Are these analysts stupid, or just looking for ways to stay employed.  I lean towards the latter.  As George Costanza once showed on Seinfeld, if you complain and constantly act annoyed, people actually think you’re working hard.  So it goes with a number of analysts who constantly complain and talk out of both sides of their mouth when it comes to Apple.

Sometimes it seems that a monkey could do their job.  On that note, here’s a basic flowchart that many analysts probably keep hanging up on their wall.

Are product prices high?  If yes, say they must be lowered!

Are product prices low?  If yes, mention profit margins!

Are profits steadily increasing?  If yes, say that it will be impossible to maintain profit growth!

Are profits steadily decreasing?  If yes, say that company is ruined!


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10 Comments For This Post

  1. MacPredictions Says:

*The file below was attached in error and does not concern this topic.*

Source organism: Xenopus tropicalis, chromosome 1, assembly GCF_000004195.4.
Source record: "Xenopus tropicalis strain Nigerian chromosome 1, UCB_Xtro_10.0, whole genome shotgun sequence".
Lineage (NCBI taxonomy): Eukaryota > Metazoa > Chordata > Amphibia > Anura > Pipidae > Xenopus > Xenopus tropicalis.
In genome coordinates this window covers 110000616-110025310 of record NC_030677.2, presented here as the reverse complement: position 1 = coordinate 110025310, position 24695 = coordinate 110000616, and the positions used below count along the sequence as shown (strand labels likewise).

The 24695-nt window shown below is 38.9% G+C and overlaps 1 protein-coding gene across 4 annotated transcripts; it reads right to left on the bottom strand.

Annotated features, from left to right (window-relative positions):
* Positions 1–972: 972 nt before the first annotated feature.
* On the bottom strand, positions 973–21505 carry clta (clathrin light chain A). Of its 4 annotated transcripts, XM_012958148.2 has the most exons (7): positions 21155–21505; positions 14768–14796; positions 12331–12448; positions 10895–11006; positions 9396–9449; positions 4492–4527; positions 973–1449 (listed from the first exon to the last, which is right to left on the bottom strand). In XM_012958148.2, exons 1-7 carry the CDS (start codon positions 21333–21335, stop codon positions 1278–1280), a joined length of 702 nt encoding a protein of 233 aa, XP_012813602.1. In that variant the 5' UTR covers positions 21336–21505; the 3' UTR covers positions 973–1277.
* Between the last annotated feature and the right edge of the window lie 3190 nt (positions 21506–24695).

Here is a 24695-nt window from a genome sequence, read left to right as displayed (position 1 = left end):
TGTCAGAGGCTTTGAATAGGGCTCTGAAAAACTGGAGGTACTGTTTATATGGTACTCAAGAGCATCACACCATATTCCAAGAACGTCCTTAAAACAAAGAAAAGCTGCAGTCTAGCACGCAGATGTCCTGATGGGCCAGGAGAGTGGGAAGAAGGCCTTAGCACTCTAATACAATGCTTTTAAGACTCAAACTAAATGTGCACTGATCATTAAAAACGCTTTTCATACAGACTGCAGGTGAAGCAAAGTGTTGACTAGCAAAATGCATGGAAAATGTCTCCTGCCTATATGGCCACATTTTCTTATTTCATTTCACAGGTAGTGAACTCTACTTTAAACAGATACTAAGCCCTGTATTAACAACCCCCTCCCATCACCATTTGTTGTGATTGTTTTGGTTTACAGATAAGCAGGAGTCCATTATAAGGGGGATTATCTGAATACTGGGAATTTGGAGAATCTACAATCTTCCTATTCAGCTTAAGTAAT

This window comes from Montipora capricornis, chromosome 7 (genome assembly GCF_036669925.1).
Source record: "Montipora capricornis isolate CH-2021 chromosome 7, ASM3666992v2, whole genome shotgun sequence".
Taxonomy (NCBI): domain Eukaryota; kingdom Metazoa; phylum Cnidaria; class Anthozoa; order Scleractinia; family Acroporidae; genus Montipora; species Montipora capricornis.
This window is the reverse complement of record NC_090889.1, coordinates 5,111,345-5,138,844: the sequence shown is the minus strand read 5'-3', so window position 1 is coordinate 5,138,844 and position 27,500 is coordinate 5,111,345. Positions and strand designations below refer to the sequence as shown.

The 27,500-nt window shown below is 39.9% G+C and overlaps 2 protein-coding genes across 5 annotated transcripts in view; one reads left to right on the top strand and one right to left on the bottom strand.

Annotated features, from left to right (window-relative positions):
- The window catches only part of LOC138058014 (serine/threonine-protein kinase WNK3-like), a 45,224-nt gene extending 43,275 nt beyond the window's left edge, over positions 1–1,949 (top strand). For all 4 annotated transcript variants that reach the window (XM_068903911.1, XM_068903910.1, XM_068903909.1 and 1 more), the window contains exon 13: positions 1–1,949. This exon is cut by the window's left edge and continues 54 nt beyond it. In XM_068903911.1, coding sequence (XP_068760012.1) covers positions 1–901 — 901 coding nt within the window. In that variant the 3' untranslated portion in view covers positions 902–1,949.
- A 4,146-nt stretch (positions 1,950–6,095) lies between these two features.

Great post. Best bit of blogging I’ve read in ages.

    Reminds me of the story Benjamin Franklin told about the two men & the donkey:

  2. AdamC Says:

    Another point – one company is offering a free phone across the board for everyone purchased yet these guys never mention how its margins will be affected.

    Personally I feel that particular company will be history in 3 years time with the continuous introduction of better smartphones.

  3. taojones Says:

    well if i was making phones at a clip of say one a minute and i could not sell them two for one is cheaper than warehousing the junk.

  4. BMWTwisty Says:

    Oh, hell, the other bloggers will find a way to discount everything you’ve written – despite the fact that it’s spot-on. And the analists don’t care ’cause they’re busy trying to look busy and seem important. But you really do need to quote Rob Enderle ’cause he’s REALLY important and knowledgeable. Ask him. He’ll tell ya’ so.